The ancient Jewish religion, from its origin, favored the oblation of blood, the animal sacrifice to God. A lamb, a goat, a heifer or a dove could do the trick. The Egyptologist Jan Assmann argues that the sacrifice of sheep or cattle was conceived by Moses as a way of affirming the symbolism of a « counter-religion », in order to stand out as far as possible from the ancient Egyptian religion. In fact, the ancient Egyptian religion considered the Bull (Serapis) as a divine avatar, which it was obviously a “sacrilege” to sacrifice. Taking the exact opposite side by choosing the sacrifice of blood was an effective way of cutting all bridges with the past.
Much further to the East, in the Indus basin, and long before the time of Abraham or Moses, the even older religion of the Veda excluded any animal sacrifice. On the contrary, the Cow was (and still is) sacred. This is why only the milk of the cow was sacrificed, not its blood.
The Cow was considered as a divine symbol, because it represented the cosmic cycle of life. And milk embedded its essence.
The sunlight floods the earth, makes the grass grow, which feeds the cow, which produces the milk. In the final analysis, this milk comes from cosmic, solar forces. It is then used in the sacrifice in the form of « clarified butter ». Sôma is composed of this liquid, flammable butter and other psychotropic vegetable juices. By burning in the sacred fire, the butter from the cosmos returns to its origin, in the form of flame, smoke and odor, and embodies the homage paid to the universal Divinity.
The 9th Mandala of the Rig Veda is dedicated to this Vedic worship of the Sôma. It contains hymns and prayers to the Divine Sôma:
« You who flows very gently, perfectly liquid, light up, O Sôma, you who has been poured out as a libation to the Burning One ». (Hymn I,1)
“Burning” or “Ardent” is one of the Names of the Divine.
The Sôma flows to regale Heaven, it flows for « comfort » and for the « voice » (« abhi vajam uta çravah« ). The Sôma is divine. The sacrifice of Sôma is an image of the union of the divine with the divine through the divine: « O Sôma, unite with you through you. »
The sacrifice of the Sôma is a metaphor of life, which is transmitted incessantly, constantly diverse, eternally mobile.
« The daughter of the sun lights the Sôma, which comes out of the fleece and flows around what remains constant and what develops.”
The « daughter of the sun » is a figure of the sacred fire. The « fleece » is the envelope of skin that was used to preserve the Sôma. What is « constant » and what « develops » are metaphors of the sacred fire, or a figure of the sacrifice itself, an image of the link between the Divinity and mankind.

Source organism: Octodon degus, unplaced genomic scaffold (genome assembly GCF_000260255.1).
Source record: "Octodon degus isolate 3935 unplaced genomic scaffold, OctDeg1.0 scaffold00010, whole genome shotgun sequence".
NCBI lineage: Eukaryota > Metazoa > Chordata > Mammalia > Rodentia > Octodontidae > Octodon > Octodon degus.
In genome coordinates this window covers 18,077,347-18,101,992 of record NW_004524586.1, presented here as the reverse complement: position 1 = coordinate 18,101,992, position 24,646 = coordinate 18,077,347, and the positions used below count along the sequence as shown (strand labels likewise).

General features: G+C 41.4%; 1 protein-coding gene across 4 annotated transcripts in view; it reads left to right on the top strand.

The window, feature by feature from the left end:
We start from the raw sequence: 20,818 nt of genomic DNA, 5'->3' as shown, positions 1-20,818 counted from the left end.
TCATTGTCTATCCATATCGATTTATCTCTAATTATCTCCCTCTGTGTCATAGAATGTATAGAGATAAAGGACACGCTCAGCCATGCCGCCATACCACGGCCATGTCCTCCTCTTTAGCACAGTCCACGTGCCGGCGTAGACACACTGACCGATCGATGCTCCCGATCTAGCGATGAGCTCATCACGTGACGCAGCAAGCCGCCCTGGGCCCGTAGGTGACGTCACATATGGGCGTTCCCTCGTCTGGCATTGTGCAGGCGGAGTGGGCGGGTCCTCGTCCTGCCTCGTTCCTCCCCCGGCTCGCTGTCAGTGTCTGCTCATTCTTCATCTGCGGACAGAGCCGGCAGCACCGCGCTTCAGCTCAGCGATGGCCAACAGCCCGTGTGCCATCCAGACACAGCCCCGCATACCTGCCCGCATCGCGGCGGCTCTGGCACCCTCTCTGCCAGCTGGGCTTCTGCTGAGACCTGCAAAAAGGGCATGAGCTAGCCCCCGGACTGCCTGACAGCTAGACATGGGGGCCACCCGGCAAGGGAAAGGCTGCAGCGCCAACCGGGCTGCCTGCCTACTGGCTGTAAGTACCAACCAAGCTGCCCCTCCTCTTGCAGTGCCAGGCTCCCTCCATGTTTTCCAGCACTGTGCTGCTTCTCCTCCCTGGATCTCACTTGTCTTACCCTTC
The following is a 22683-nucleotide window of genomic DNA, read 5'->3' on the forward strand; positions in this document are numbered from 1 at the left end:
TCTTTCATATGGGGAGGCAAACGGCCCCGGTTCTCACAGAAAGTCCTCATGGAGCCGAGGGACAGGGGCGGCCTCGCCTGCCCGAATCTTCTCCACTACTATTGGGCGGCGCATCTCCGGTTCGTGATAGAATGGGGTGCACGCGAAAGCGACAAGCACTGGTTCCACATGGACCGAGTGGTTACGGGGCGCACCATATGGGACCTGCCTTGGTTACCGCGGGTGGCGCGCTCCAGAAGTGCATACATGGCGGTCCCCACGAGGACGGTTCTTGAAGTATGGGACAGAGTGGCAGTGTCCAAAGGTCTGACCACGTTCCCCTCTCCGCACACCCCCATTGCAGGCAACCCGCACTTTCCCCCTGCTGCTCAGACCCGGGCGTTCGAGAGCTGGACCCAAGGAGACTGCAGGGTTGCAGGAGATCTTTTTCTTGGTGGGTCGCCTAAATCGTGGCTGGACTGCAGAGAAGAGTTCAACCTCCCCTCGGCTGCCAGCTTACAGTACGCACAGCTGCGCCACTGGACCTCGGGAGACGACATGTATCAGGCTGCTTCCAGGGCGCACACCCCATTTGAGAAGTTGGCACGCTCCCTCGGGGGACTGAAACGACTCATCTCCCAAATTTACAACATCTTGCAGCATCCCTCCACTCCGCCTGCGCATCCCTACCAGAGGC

The Sacred Fire is also divine. It is a God, who manifests the sacrifice and transcends it. It flies towards the woods of the pyre, before rising ever higher, towards the sky.
« This undead God flies, like a bird, to the woods to sit down. « (Rig Veda, 9th Mandala, Hymn III, 1)
« This God, who is on fire, becomes a chariot, becomes a gift; he manifests himself by crackling. « (Ibid. III,5)
The liquid Sôma is given to the Sôma that catches fire. Having become a flame, it gives itself to the Fire.
The Veda sees libation, the liquid Sôma, as a « sea ». This sea in flames « crackles », and the Fire « neighs like a horse ». The Fire gallops towards the divine, always further, always higher.
« By going forward, this has reached the heights of the two Brilliant Ones, and the Rajas which is at the very top. « (Ibid. XXII, 5).
The « Two Brillant » and the « Rajas » are other Names of God.
« This flows into Heaven, liberated, through darkness, lit with generous oblations. This God poured out for the Gods, by a previous generation, of gold, flows into that which enflames it. » (Ibid. III,8-9).
The marriage of somatic liquor and burning fire represents a divine union of the divine with itself.
« O you two, the Ardent and the Sôma, you are the masters of the sun, the masters of the cows; powerful, you make the crackling [the thoughts] grow ». (Ibid. XIX, 2)
The meanings of words shimmer. The images split up. The flames are also « voices ». Their « crackling » represents the movement of thought, which is synonymous with them.
« O Fire, set in motion by thought [the crackle], you who crackle in the womb (yoni), you penetrate the wind by means of the Dharma (the Law) ». (Ibid. XXV,2)
Erotic metaphor ? No more and no less than some images of the Song of Songs.
They are rather figures of thought referring to a philosophical, or even theological system. In the Veda, Fire, Thought, Word, Cry, Wind, Law are of the same essence.
But the yoni also puts us on the trail of Vedic mysticism. The yoni, the womb, is the name given to the stone crucible that receives the burning liquor. The yoni, by its position in the sacrifice, is the very cradle of the divine.
A Vedic Divine, born of a yoni bathed in divine liquor and set ablaze with divine flames.
« This God shines from above, in the yoni, He, the Eternal, the Destroyer, the Delight of the Gods » (Ibid. XXVIII, 3).
God is the Highest and He is also in the yoni, He is eternal and destructive, He is gold and light, He is sweet and tasty.
« They push you, you Gold, whose flavour is very sweet, into the waters, through the stones, – O Light, libation of Fire. « (Ibid. XXX, 5).
Light born from light. God born of the true God.
These images, these metaphors, appeared more than a thousand years before Abraham, and more than two thousand years before Christianity.
Nothing really new under the sun..